Ann said to me one day, "you and mom are the only ones who really understand what we go through each day." Because it has to be learned, and you can't just run out the door for a fun outing because everything is revolved around getting each medication and procedure done at the right time. It is about milking every day of her life, as much as possible.
Ann and Brendon went on to have sweet Clark, a nod to my mother's maiden name, who is blissfully CF-free. The "easy" one. And I have never seen siblings who play together more peacefully and kindly as these two do, because they are best friends.Then came Hyrum who was thought to have CF because a mass on his lungs was found inutero. But, it turned out to be unrelated to Cystic Fibrosis, though worrisome nonetheless.
And now we are close to present time. Mary Deane had a surgery scheduled to enlarge her sinuses and remove her adnoids, and was supposed to be quick, easy, and simple. That was going to be the smooth surgery. Hyrum had a surgery scheduled for days later to remove a portion of his lung that was several hours long.
My mom flew in, once again, to be there to help. Mary Deane had her surgery and all was thought to be fine. She returned home for recovery. Days later Ann and Brendon took Hyrum in for his surgery. Meanwhile, Mary Deane began throwing up blood profusely and was rushed to the hospital by ambulance followed by an emergency surgery to stop the bleeding.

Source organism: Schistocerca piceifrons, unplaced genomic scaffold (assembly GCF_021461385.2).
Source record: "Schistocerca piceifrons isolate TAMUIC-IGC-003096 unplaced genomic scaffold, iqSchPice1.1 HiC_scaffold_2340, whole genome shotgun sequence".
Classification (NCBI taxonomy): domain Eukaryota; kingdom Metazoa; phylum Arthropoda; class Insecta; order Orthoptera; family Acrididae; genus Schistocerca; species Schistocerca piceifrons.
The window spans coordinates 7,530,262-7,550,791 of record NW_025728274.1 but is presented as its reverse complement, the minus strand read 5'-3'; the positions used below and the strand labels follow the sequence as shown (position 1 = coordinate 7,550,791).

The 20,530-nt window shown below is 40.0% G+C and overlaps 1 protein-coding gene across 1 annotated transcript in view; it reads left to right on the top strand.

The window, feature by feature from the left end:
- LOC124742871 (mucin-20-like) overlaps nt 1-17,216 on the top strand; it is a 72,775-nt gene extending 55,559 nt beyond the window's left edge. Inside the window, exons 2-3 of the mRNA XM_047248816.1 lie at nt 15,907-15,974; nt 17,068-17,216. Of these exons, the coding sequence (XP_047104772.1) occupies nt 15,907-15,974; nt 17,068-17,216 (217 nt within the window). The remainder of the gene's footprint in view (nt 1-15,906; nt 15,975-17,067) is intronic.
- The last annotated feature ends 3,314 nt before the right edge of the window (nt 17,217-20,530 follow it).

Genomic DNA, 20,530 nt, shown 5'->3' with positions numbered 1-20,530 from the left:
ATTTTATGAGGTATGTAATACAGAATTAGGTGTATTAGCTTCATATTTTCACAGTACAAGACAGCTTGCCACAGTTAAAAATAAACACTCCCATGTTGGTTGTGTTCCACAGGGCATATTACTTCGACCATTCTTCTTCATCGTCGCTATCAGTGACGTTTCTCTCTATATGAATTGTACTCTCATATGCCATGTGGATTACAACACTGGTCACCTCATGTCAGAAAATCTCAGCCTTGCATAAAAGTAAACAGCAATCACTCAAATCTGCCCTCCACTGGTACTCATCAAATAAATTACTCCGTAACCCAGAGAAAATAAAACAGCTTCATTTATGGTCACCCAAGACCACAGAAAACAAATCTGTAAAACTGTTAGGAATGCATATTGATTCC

Over the course of the next week, Ann and Brendon were torn over which hospital room to be in, which child to hold, and wondering what was happening.
There was another emergency surgery for Mary Deane, more ambulance rides, and at one point, she had only 50% of her blood keeping her alive. All week long texts were dinging between family members, and asking for prayers and offering prayers. So many prayers, and so many questions, and faith being tested to what felt like the very capacity.
At one point Ann asked my mom in the hospital room if she thought Mary Deane was going to live. My mom responded that she had, up to this point, tried to hard to be positive, but just wasn't sure anymore.Ann said that she was willing to give Mary Deane back to God if it meant that her suffering would end.
But she never let her faith waver that all was in His hands. We all watched her with her tenacity and her persistence in her belief that there were things to learn in this trial and that she did not doubt God's path and knowledge of Mary Deane's sweet life.
Hyrum's surgery went so smoothly. His body adjusted and his lungs did just what they were supposed to do.Mary Deane, being the feisty soul she is, finally got her smile back, which meant her body was not giving in.
Her one request was to see grandma in her bathing suit. Haha!Clark had been scooped up by grandma and cared for in the midst of all the chaos.
While I was there, Ann told me of an experimental medication that was just getting ready to be put on the market, it doesn't cure, but greatly helps those with CF. There are several types of CF and it happened to be for the type that Mary Deane has.
But it isn't released until September. And you have to be 6 to take it.
Guess who turns 6 in September?